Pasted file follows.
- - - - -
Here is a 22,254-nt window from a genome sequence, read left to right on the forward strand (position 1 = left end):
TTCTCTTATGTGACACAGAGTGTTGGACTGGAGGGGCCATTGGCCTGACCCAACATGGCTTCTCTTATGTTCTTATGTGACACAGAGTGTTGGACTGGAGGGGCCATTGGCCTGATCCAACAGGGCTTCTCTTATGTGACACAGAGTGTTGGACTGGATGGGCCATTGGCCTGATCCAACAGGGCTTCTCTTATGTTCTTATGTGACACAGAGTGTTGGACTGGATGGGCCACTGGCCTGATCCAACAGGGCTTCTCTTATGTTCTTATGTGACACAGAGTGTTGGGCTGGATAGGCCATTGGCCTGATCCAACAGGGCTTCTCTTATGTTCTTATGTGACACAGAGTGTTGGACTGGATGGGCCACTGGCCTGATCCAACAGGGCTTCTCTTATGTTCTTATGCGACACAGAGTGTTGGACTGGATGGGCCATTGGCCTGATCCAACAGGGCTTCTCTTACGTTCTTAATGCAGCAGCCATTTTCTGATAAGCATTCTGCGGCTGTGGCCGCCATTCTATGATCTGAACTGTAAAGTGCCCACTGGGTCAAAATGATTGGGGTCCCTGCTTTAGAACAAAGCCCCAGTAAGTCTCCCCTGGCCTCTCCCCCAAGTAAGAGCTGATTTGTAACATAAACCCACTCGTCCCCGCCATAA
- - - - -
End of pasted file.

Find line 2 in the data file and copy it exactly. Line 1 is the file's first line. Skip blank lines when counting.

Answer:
TTCTCTTATGTGACACAGAGTGTTGGACTGGAGGGGCCATTGGCCTGACCCAACATGGCTTCTCTTATGTTCTTATGTGACACAGAGTGTTGGACTGGAGGGGCCATTGGCCTGATCCAACAGGGCTTCTCTTATGTGACACAGAGTGTTGGACTGGATGGGCCATTGGCCTGATCCAACAGGGCTTCTCTTATGTTCTTATGTGACACAGAGTGTTGGACTGGATGGGCCACTGGCCTGATCCAACAGGGCTTCTCTTATGTTCTTATGTGACACAGAGTGTTGGGCTGGATAGGCCATTGGCCTGATCCAACAGGGCTTCTCTTATGTTCTTATGTGACACAGAGTGTTGGACTGGATGGGCCACTGGCCTGATCCAACAGGGCTTCTCTTATGTTCTTATGCGACACAGAGTGTTGGACTGGATGGGCCATTGGCCTGATCCAACAGGGCTTCTCTTACGTTCTTAATGCAGCAGCCATTTTCTGATAAGCATTCTGCGGCTGTGGCCGCCATTCTATGATCTGAACTGTAAAGTGCCCACTGGGTCAAAATGATTGGGGTCCCTGCTTTAGAACAAAGCCCCAGTAAGTCTCCCCTGGCCTCTCCCCCAAGTAAGAGCTGATTTGTAACATAAACCCACTCGTCCCCGCCATAA